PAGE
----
BBC: Does consistency pay off? What’s the recipe for success?

PN: That’s a huge thing for people who want to build a YouTube channel: Consistency, and frequency of uploads. Sometimes I’ll analyze competing channels to see whether they have less subscribers or more subscribers. Having a target has helped me be motivated when I’ve lost track of – “Oh, I’ve already got this many views, why do I need more?” I look at how many subscribers someone has versus daily views. How many videos a week they’re producing. And how I compare to that. If I see someone and they’re producing one video a day, and they’re consistent, and they just keep cranking it out, I’m pretty positive that their channel is going to do well. And if it’s a bigger channel that’s doing two or one video per week, they’re probably going to start slowing their growth. They might still be growing in subscribers, but instead of adding a thousand per day, it might start to slow, because the more videos you make, the more people randomly stumble upon it. The more opportunities for it to be shared. And it’s compounded growth; you have more videos, that brings in more subscribers, then more subscribers means when you produce the next video, more people see it. Then it really explodes because YouTube search engine optimization gives preference to videos that get a lot of views really quickly.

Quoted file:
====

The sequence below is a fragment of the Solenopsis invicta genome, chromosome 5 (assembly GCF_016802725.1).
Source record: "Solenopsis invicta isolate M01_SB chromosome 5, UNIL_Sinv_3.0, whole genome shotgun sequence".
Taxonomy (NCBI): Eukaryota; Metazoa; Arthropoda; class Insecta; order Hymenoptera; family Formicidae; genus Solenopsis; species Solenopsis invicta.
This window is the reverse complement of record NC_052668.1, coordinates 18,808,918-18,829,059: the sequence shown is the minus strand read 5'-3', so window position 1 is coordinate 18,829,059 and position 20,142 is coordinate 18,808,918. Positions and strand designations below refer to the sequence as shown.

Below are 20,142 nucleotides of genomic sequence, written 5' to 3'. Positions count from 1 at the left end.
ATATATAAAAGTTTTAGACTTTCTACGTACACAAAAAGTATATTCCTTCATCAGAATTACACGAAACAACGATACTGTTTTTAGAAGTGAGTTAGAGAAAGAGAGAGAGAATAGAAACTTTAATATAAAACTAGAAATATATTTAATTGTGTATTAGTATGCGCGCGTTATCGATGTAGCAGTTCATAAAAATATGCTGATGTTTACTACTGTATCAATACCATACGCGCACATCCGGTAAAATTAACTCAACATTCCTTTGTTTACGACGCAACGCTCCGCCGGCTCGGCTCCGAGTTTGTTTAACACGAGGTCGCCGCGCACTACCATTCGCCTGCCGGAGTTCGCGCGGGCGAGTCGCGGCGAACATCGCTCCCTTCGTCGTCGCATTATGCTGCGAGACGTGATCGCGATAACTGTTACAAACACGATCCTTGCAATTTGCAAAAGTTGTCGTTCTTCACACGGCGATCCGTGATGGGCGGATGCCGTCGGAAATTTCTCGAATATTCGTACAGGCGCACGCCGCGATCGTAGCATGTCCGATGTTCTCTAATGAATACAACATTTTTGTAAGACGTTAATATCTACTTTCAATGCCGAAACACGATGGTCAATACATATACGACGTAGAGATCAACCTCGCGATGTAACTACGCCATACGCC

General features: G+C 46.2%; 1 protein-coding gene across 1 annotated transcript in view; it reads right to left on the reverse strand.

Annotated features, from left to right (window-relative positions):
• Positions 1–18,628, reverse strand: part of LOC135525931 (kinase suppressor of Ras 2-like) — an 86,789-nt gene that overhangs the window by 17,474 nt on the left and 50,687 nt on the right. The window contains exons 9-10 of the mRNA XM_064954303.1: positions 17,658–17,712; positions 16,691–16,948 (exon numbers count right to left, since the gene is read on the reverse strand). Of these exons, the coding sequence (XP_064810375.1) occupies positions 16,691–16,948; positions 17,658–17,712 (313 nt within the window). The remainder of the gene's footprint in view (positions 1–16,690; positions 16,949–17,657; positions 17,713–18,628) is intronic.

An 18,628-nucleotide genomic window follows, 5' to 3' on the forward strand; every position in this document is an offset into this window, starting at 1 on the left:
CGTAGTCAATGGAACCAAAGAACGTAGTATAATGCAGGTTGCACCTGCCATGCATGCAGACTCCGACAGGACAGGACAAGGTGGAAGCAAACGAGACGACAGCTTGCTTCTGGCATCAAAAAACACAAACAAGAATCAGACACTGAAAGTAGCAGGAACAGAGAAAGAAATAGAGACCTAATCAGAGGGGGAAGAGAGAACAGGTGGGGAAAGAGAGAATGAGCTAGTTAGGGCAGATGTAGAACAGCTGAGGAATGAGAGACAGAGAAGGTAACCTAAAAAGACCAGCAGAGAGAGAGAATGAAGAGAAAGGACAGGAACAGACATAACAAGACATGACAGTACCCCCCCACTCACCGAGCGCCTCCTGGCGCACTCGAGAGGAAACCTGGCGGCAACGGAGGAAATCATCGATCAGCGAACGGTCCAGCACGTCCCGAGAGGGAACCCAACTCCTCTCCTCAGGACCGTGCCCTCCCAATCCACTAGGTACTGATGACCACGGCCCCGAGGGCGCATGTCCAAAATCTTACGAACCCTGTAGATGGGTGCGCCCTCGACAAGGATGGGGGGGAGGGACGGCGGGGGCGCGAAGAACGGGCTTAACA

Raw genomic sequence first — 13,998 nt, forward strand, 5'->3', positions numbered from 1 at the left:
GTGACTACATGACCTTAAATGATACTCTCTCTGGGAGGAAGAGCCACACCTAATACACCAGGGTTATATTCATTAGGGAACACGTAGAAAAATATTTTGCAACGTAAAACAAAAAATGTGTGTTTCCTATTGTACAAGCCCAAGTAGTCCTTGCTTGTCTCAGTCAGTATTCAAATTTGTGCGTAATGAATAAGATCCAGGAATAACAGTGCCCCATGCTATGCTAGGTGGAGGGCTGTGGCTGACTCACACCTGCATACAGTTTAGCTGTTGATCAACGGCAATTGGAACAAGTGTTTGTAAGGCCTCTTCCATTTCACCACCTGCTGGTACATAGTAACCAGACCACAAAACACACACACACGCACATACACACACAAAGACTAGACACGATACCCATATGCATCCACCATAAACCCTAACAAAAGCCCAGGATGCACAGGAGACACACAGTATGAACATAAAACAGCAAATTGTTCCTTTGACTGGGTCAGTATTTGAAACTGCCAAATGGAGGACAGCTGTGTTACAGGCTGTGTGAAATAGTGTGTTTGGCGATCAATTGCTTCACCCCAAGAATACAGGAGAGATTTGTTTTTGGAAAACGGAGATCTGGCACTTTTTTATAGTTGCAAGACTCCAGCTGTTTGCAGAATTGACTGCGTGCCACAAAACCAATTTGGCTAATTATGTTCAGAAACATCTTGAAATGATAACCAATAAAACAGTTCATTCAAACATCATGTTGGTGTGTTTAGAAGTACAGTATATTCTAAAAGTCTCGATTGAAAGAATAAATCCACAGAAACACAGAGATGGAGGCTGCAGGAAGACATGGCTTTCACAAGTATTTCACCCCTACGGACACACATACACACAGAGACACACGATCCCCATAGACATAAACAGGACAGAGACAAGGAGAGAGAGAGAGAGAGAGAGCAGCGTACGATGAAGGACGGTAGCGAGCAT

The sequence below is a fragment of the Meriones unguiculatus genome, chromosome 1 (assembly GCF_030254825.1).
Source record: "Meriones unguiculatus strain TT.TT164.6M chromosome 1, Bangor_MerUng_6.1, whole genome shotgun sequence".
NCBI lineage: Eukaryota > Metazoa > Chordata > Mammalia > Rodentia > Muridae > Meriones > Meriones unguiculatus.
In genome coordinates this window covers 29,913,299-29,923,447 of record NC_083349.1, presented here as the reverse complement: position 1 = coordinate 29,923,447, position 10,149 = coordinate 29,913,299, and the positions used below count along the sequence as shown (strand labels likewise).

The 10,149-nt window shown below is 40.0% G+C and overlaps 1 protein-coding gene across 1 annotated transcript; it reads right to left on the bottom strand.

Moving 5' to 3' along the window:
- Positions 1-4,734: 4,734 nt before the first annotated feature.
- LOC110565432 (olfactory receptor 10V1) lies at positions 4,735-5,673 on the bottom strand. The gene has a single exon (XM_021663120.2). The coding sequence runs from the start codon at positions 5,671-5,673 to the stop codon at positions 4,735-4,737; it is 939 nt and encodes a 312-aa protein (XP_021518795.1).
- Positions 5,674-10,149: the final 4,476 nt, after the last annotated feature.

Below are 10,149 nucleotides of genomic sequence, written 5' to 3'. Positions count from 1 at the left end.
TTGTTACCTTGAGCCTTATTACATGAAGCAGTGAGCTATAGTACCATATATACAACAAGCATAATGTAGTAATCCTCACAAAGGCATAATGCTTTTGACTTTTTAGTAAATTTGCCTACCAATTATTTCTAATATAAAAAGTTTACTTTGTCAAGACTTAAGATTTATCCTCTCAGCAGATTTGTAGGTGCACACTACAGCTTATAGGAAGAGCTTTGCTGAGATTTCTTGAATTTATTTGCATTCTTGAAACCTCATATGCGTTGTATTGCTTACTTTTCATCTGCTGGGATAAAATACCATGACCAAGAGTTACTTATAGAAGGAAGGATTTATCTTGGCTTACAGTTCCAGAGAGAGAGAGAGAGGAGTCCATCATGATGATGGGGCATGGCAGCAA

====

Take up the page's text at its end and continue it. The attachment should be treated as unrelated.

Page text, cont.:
I remember a year and a half ago I waited a week and a half to send my A8L review to Audi Ann Arbor to where it got 1,000 views. And I was like, “Oh, I’ll show them now, it’s got a thousand views.’ And now I’ll get a thousand views in like the first three minutes after posting a video. And when a video gets 50,000 views in one day, it’s better positioned to then continue that growth and keep going. Versus sometimes when a channel just starts, you might post a video and it kind of just gets lost in the sea of millions of YouTube videos. Some of my original videos might be getting two views a day versus some of the newer ones might be getting 10,000 a day, continuously.

BBC: How much revenue does that generate?